So if your workers regularly eat at their desks and continue to tap away on the keyboard while devouring their lunch, or fail to wash their hands after using the bathroom, you could face a major health hazard in the near future. You may even want to ban the practice altogether and certainly include regular keyboard cleaning in your maintenance schedule.

A Which? Study of its own keyboards revealed that one was physically quarantined by a microbiologist after it was found to contain 150 times the acceptable limit for bacteria. Out of 33 keyboards, four were found to be health hazards and traces of e.coli, coliforms, staphylococcus aureus and enterobacteria were found on a significant number. The Which? Report claimed that these were typical results for any office environment, but there is even more worrying news elsewhere.

The Royal Society of Chemistry carried out its own report into keyboard hygiene and found an alarming number contain mouse droppings. The rationale is obvious. Mice come out in search of food, smell the remnants of lunch in and around the keyboard and go looking for food. In the process, they can leave deposits of their own.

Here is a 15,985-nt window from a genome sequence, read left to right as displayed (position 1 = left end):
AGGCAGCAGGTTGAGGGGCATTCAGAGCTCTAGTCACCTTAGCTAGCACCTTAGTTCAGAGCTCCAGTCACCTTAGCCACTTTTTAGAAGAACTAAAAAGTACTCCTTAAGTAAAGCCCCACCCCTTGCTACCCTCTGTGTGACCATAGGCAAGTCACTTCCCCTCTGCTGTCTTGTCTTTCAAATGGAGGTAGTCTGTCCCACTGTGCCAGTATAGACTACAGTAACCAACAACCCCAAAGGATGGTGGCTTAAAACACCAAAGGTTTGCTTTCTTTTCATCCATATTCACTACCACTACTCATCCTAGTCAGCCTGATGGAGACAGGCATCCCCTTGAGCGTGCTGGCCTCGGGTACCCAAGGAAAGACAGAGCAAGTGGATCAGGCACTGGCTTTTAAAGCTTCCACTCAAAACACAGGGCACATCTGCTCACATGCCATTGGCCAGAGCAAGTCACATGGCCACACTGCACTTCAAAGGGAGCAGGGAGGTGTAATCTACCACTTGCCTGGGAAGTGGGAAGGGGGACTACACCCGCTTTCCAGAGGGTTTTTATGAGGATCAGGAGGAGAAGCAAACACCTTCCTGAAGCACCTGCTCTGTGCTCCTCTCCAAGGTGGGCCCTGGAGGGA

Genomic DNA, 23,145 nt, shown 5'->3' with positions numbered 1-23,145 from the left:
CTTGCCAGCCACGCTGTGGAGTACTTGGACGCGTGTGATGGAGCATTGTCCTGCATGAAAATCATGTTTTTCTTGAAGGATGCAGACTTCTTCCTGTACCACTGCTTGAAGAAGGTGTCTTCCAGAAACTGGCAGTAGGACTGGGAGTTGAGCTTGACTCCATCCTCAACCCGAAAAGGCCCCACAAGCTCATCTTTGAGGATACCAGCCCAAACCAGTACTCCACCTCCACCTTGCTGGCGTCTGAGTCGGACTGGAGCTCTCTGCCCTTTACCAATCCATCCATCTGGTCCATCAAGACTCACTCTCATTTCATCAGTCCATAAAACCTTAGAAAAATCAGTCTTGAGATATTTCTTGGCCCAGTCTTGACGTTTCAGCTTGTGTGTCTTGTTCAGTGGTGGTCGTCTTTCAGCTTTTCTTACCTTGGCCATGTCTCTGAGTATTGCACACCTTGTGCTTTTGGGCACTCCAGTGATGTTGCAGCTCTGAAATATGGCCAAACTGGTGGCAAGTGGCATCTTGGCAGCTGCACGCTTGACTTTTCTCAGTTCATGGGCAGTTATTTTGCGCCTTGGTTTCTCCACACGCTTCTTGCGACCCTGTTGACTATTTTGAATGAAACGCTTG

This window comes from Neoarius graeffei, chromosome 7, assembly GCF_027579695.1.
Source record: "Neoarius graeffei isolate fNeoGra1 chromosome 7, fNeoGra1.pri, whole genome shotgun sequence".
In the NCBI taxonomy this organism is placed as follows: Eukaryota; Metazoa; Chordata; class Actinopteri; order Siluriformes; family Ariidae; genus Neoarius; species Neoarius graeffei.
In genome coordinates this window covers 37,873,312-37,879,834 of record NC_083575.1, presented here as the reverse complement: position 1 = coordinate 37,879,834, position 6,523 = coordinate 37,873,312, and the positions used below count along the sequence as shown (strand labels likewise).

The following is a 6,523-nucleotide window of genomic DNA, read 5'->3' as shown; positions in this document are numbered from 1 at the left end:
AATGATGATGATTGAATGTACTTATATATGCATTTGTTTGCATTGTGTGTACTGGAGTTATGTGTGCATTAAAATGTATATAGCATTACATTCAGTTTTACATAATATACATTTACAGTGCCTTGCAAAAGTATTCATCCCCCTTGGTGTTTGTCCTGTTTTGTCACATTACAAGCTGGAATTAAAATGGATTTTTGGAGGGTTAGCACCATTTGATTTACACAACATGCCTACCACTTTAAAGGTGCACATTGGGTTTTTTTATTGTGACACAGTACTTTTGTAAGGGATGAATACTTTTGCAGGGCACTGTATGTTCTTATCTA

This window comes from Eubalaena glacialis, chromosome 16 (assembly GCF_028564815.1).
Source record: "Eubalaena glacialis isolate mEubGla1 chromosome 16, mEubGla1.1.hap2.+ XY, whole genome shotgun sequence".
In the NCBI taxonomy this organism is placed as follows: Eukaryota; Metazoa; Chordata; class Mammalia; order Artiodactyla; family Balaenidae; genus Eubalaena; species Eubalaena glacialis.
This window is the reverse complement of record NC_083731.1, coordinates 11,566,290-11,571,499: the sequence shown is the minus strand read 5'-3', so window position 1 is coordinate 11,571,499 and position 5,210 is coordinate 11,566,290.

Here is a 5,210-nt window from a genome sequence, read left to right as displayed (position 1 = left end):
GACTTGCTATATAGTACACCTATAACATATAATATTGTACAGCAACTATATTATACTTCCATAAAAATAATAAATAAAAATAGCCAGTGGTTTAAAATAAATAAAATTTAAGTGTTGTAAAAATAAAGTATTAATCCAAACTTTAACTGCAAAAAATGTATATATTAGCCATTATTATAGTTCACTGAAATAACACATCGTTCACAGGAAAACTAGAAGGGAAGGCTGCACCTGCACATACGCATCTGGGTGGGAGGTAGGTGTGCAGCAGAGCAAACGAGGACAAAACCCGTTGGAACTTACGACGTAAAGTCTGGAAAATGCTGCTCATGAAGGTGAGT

Mouse droppings can be responsible for salmonella infection and, in extreme cases, Hantavirus pulmonary syndrome. As an employer, this kind of risk is simply unacceptable and you owe it to yourself and your employees to minimise the potential risks.

So it’s simply best practice to ensure that the keyboards in your office are cleaned at least once a month to prevent the build-up of food particles and grime that can lead to disease. Miniature vacuums are one great solution to the problem, but even the traditional approach of using compressed air in a can followed by a wipe-down with a lint-free cloth can be enough to keep your keyboards germ-free and your workers healthy.